SHARES in Alcatel-Lucent leapt almost 15 per cent yesterday after Nokia confirmed it was in talks to merge with its French rival.
The Finnish telecommunications firm and its smaller French counterpart have struggled to adapt to the age of the smartphone, leading Nokia to sell off its handset business to Microsoft last year. Both firms are hoping their combined clout will allow them to reverse their long term decline with Nokia especially looking to benefit from increased access to US markets. In addition, both companies will be looking to make efficiency savings based on the similarities of their respective business models.
However, in a joint statement the companies were keen not to get ahead of themselves, admitting that while they were in “advanced discussions” there was no certainty of any transaction.
One major obstacle to any deal could be the French government, which views telecommunications as a critical sector to the French economy. The French government will also be looking to ensure the merger does not translate into job losses, with Alcatel employing 6,000 people in France.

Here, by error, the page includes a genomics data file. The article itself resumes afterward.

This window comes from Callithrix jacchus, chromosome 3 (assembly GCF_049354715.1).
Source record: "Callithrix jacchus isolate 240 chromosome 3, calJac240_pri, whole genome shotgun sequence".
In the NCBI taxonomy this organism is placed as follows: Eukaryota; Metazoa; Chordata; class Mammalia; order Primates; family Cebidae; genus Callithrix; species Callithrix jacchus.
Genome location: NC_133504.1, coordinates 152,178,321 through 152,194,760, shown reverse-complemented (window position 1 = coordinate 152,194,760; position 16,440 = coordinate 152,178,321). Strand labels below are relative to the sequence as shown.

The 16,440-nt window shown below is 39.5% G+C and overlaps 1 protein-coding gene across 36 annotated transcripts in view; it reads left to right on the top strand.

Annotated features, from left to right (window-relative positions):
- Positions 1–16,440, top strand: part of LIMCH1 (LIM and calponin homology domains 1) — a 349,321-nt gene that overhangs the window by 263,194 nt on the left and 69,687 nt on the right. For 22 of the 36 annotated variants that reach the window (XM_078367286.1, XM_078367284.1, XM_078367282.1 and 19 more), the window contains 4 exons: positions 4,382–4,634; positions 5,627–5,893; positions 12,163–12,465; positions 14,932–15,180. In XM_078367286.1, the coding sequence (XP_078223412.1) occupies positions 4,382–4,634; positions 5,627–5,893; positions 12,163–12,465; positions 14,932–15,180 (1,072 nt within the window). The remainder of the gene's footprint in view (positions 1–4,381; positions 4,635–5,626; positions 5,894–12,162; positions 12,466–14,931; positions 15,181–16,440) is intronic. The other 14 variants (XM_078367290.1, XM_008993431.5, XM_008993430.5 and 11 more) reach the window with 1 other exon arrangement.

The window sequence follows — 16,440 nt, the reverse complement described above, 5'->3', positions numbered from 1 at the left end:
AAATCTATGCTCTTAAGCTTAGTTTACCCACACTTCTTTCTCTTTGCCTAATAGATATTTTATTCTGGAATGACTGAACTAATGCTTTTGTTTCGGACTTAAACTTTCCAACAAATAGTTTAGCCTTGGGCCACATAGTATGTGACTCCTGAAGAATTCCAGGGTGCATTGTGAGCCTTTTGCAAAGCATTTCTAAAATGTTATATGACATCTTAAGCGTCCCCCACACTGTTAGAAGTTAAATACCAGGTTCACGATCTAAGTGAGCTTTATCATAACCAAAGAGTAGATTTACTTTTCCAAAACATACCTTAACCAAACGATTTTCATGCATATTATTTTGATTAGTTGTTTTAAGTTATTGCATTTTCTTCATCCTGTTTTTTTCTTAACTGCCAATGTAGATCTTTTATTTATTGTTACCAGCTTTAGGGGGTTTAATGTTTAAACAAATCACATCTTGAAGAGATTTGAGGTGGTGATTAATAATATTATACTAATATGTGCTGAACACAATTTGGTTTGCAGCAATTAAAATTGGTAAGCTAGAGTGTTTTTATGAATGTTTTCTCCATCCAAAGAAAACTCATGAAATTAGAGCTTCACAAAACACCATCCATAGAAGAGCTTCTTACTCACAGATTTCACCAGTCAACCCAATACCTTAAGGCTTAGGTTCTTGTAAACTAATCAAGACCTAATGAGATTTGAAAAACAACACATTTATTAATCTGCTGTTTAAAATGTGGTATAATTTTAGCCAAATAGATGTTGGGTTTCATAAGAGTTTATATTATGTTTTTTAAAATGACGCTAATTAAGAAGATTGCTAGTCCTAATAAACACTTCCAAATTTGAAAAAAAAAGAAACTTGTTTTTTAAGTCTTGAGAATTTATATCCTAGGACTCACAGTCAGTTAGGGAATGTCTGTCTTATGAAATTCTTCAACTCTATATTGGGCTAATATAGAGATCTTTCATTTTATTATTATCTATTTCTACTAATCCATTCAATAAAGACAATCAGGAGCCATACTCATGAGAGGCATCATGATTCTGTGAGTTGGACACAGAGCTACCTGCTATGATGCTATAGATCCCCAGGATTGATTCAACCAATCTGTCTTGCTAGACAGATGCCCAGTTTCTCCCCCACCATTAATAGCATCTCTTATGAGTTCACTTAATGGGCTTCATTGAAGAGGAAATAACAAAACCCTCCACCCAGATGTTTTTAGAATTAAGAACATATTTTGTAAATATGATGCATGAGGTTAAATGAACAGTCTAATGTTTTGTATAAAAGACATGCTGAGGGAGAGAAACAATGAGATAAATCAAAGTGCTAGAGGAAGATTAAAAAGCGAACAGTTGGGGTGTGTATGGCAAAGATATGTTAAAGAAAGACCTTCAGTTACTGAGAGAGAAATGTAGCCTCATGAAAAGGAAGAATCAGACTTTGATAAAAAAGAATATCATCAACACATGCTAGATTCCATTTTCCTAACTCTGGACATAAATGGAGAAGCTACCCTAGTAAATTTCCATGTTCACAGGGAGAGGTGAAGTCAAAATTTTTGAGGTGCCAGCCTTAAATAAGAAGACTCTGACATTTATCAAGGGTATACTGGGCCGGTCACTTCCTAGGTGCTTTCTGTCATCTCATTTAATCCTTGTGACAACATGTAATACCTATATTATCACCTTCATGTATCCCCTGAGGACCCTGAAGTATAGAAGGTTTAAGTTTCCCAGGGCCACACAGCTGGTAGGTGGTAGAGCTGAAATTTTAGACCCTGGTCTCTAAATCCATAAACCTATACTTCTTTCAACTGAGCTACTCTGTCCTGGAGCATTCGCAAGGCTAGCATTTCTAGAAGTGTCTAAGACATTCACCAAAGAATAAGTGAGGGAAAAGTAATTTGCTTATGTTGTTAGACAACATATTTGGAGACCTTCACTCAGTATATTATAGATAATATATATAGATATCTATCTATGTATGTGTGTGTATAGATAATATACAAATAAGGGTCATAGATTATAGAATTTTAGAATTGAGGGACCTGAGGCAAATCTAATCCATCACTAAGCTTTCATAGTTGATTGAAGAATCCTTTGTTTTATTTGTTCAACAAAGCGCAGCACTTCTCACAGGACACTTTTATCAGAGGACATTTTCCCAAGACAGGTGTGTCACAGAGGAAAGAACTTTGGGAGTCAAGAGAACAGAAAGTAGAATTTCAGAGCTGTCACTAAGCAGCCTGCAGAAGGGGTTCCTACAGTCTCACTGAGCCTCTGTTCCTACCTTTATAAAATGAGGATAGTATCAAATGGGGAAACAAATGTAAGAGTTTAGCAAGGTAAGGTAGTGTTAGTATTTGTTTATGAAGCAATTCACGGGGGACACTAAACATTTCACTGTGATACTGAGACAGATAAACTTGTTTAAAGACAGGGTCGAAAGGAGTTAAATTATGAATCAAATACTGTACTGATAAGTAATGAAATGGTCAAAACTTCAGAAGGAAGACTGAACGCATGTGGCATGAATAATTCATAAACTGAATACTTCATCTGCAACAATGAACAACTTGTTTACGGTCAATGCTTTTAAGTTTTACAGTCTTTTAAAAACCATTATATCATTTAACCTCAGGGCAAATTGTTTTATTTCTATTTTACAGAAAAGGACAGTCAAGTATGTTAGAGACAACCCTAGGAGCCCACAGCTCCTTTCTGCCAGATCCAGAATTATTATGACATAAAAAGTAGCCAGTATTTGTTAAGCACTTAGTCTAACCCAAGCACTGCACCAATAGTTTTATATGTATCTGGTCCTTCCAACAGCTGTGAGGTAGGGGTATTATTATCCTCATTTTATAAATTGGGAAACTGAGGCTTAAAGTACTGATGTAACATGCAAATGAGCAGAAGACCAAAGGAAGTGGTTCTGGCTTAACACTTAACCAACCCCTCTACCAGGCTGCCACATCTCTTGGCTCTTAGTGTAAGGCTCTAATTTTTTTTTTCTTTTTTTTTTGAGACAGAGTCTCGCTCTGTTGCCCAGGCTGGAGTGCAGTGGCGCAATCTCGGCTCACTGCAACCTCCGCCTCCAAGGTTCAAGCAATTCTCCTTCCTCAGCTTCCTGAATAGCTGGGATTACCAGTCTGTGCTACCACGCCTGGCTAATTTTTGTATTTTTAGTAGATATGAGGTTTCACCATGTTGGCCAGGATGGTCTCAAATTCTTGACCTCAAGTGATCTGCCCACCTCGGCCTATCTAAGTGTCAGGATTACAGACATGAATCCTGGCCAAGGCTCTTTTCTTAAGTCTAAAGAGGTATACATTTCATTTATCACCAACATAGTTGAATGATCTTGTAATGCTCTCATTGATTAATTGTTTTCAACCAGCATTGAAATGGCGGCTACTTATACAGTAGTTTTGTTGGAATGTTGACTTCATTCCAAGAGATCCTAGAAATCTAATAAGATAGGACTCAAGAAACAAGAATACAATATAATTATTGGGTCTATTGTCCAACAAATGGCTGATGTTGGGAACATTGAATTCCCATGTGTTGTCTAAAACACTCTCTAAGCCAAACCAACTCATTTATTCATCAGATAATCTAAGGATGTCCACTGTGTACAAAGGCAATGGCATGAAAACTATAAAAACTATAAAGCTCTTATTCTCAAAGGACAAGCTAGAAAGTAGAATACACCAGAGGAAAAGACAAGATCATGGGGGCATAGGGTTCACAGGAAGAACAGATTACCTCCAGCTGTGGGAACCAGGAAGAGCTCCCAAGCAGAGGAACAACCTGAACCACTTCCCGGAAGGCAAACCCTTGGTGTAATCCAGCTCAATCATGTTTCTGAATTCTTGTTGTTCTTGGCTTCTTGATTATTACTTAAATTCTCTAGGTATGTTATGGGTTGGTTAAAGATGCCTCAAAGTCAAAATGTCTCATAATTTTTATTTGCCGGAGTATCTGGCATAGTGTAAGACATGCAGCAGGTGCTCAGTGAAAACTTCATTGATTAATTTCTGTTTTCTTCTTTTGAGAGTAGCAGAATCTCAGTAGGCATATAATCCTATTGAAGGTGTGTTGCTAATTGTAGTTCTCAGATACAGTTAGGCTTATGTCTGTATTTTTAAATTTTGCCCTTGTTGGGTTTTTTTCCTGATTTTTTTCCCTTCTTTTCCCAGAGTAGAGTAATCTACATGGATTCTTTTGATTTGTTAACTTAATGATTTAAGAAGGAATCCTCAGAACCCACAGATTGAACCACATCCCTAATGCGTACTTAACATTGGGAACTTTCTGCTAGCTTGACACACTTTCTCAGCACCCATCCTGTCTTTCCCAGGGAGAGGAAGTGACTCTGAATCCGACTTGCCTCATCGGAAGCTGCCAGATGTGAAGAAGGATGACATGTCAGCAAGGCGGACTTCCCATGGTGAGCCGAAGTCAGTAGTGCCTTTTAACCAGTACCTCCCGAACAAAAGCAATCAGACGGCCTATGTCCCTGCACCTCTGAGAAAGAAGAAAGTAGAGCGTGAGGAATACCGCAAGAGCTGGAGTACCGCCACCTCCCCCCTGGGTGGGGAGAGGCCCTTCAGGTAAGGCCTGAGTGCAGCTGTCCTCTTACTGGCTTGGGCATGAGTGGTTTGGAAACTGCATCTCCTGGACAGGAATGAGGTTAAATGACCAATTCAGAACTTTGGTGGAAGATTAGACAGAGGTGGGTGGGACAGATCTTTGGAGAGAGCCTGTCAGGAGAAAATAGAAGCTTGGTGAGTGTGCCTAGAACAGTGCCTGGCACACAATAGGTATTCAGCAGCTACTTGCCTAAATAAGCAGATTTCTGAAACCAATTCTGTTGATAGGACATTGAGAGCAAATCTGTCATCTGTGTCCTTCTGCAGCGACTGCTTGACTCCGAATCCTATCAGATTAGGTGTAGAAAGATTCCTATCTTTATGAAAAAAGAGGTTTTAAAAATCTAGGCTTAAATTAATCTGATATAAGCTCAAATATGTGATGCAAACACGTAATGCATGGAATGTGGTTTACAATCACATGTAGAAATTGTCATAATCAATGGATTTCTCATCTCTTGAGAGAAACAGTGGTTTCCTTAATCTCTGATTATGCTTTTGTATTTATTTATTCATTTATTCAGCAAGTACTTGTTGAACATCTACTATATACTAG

If the merger was to go ahead it would result in a €40bn (£29bn) titan with over 100,000 employees. The new firm would have combined sales of €26bn compared to €24bn for Ericsson and €37bn at Huawei.
BEHIND THE DEAL
THE ZAOUI BROTHERS: ZAOUI & CO
1 Morocco-born Michael and Yoel Zaoui set up Zaoui & Co in 2013 and use their combined 50 years of Wall Street banking and fluency in foreign languages to conduct business across Europe, the US, North Africa and the Middle East.
2 Michael Zaoui was educated in France, the UK and the US. He began his career at Morgan Stanley in 1986 in New York before moving to London in 1990 where he helped the company top the European league tables for M&As. He is a govenor of the Hayward Gallery.
3 Yoel Zaoui began his career at Goldman Sachs in 1988 in the M&A department in New York. He moved to London in 1989 before becoming a partner in the firm in 1998. He was educated France and the US and obtained a diploma from the Ecole des Hautes Etudes Commerciales.
Unusually in a deal of this magnitude JP Morgan is the sole advisor to Nokia.